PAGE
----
During the 1988 Virginia legislative session, Fairfax County officials will push for a stronger ethics law and a variety of transportation initiatives, the Board of Supervisors decided yesterday.

The county board's legislative wish list also calls for preserving the county's right to require fire supression systems in buildings higher than 50 feet and giving the county the authority to finance the construction of nursing homes.

With the calendar year coming to a close and the political lives of three supervisors at least temporarily drawing to an end, the board meeting yesterday had a politically charged atmosphere. It was the penultimate meeting for Board Chairman John F. Herrity and Supervisors Nancy K. Falck (R-Dranesville) and T. Farrell Egge (R-Mount Vernon), who lost their reelection bids Nov. 3.

Herrity's desire to leave one last imprint on the board and the county clashed with Chairman-Elect Audrey Moore's attempts to flex her new muscle.

Although it appeared Moore came away the victor, Herrity said after the meeting, "I won three out of four {disputes about matters before the board}. That's not bad for an outgoing chairman."

The most contentious issue of the day was whether to include a Herrity resolution urging that the county's legislative package include a proposal to restructure the Virginia Department of Transportation so that it would be more responsive to the needs of Northern Virginia in general and Fairfax County in particular. The resolution also asked that the Northern Virginia Highway Construction District be given more power to implement road building.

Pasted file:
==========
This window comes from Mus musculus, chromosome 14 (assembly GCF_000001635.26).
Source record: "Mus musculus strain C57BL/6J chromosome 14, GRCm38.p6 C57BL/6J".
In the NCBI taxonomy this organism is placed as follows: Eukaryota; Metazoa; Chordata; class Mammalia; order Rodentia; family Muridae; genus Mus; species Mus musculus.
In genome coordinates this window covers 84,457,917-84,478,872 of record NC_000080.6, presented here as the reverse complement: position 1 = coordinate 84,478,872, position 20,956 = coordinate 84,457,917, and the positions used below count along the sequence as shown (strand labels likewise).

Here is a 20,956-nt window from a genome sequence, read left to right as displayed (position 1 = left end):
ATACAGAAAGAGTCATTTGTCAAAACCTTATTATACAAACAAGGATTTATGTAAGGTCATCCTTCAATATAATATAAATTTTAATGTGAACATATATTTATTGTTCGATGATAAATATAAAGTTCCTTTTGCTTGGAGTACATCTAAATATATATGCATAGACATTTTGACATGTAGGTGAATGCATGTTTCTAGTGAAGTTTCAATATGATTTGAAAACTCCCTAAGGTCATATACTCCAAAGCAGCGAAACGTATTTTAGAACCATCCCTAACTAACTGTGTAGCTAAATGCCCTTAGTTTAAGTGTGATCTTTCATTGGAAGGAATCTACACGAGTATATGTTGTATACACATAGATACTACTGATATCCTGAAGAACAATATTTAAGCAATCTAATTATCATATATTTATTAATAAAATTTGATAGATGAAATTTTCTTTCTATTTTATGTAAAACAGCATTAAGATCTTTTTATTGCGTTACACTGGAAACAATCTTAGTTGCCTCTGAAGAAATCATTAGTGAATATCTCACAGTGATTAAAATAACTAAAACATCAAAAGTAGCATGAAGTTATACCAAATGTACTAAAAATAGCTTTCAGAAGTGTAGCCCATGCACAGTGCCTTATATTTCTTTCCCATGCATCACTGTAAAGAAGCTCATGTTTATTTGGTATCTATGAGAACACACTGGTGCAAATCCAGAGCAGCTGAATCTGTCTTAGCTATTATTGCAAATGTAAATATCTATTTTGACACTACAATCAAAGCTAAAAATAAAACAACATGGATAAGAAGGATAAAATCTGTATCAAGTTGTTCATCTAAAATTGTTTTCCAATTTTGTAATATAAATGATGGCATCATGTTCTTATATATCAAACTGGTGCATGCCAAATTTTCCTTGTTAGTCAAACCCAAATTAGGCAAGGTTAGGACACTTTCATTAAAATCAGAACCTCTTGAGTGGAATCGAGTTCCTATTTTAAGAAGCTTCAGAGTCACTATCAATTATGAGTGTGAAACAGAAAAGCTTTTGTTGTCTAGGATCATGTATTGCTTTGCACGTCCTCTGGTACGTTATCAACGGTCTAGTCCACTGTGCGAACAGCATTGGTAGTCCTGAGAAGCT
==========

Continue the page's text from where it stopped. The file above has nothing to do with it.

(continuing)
The resolution included four paragraphs criticizing state transportation department and blasting the agency's operations in Culpeper as "unsatisfactory and unresponsive."

At the urging of Supervisor Martha V. Pennino (D-Centreville) and other supervisors who will remain on the board next year, the paragraphs were deleted because they were seen as inflammatory and possibly counterproductive.

With Moore's urging, the board drafted a compromise resolution that asks state officials to attempt to solve the problems administratively or through legislation.

"I want to apologize to my colleagues for telling the truth," Herrity said after the compromise was forged.

Falck joined him. "I can't understand why we're afraid of putting the truth on paper," she said. "{The Transportation Department} has never done a thing for Fairfax County."

The county relies on legislators elected from Fairfax to pursue the items on the county's "wish list" during the 60-day legislative session in Richmond, scheduled to begin Jan. 13. As a matter of courtesy, most of the items on the county's list are offered as legislation; some are enacted, many are not.

One of the highest priorities on the county's list is legislation that would enable the county to adopt financial disclosure laws that are more stringent than state ethics laws. The county previously had this authority, but it was deleted this year when the General Assembly rewrote the state's ethics codes.

The county also is seeking a continuance of a public safety law that allows the county to require fire suppression systems in buildings that are higher than 50 feet. The statute giving the county the authority to require fire suppression systems expires June 30.

Another high priority item, added to the county's list by Falck during yesterday's meeting, is a public facilities ordinance that would permit the county to phase development according to an area's level of public utilities and facilities, such as the availability of water, sewers, schools and roads.

The county also is seeking legislation to permit Fairfax to undertake right-of-way acquisition and the design and construction of roads in the state Transportation Department's Secondary Road Improvement Program, and to be reimbursed by the state for the costs of the projects.